The little kids have been asking for wooden swords so I started experimenting with ways to build one. I intend to practice building these prototypes until I’m confident enough to build them in hickory and walnut—this prototype is in clear pine. After I complete this sword in hickory I’m hoping to make some other styles; this one is ~38.5″ long.
Last Christmas I built some “Lego” boxes for the little kids. It’s the first Christmas they’ve been with us and I wanted them to have something that is special…something you can’t just go buy at a store. Below is the album showing the build process.
Nostalgic thoughts are those that come to you causing you to suddenly realize “it has been a long time since…” or “it was a long time ago when…”.
Here’s something that caused that for me. Approximately seven years ago I built (2) wooden Tommy Guns; (1) for each twin. I haven’t built any more since then, only those two exist.
The other day they came to kind and I asked, “whatever happened to those Tommy Guns.” The twins, both in college now, still have them. Pretty cool. I hope they keep them to pass on. Maybe I’ll build more for grand kids. Here’s a picture of Coke’s Tommy Gun:
Often, upon finishing a project, you look at it an say, “That looks really good. But…” What follows in that statement could be a list of things or it could be just one item.
That one item can make a big difference in the end result. So, at that moment, you have a choice to make. You can decide you are too tired to do more, and it’s good enough, or you could decide it’s worth the extra effort.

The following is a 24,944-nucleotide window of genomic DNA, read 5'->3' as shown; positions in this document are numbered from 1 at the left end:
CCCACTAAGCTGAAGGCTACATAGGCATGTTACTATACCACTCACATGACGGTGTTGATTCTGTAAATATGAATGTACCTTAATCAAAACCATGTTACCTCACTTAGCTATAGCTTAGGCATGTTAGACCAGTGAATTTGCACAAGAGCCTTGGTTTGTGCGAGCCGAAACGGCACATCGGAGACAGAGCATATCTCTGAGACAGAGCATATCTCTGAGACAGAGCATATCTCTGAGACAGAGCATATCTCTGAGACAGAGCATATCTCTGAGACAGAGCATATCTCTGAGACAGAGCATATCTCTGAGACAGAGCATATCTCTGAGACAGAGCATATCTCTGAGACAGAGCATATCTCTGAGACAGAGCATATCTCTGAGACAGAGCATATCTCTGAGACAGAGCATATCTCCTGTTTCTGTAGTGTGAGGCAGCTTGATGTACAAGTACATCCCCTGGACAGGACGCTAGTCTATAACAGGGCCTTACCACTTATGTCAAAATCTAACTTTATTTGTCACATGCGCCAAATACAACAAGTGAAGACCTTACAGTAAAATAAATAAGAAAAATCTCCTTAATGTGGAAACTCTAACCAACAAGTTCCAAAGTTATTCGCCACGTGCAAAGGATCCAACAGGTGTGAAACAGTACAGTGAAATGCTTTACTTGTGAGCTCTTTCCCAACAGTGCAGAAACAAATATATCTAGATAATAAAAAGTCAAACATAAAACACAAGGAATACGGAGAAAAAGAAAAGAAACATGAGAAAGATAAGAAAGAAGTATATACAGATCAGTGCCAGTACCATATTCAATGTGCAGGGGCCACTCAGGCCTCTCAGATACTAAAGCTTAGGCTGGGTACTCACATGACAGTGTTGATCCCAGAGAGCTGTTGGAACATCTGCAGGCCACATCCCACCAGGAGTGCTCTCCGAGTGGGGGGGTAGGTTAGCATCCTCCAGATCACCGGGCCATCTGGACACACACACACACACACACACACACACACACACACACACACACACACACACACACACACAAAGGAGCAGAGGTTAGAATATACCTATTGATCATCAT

While working on Bailey’s Horse Stable project this situation occurred. The project looked really good, but…. It came down to the roof. Everything else worked and the roof was nice but not wow.
Wendy spotted it first. She asked the question and made the suggestion that shingles on the roof would be really cool. Time and lack of specific tools prevented me from making the type she originally suggested.
With a little thought I was able to come up with an idea to make the shingles without a lot of expense and I already had the tools for the job. Pride could have prevented me from being receptive to Wendy’s suggestion but I think the project wouldn’t have turned out as well.
Here’s what the stable looks like with shingles:
Now I’m so much happier with this project! Before you start thinking, “Sure, it’s nice if you want to feed your narcissism,” consider this:
This is a gift for a child; Wendy’s niece, Bailey. The reaction that others, especially adults, have toward this stable will affect her. When people give it the wow effect she’s going to know someone gave her something special.
Bailey will know that her aunt Wendy thinks she is very special. That’s worth the extra effort for one more thing. By the way, everyone is like Bailey in that respect.
P.S.—I did it so Wendy would know she’s special to me.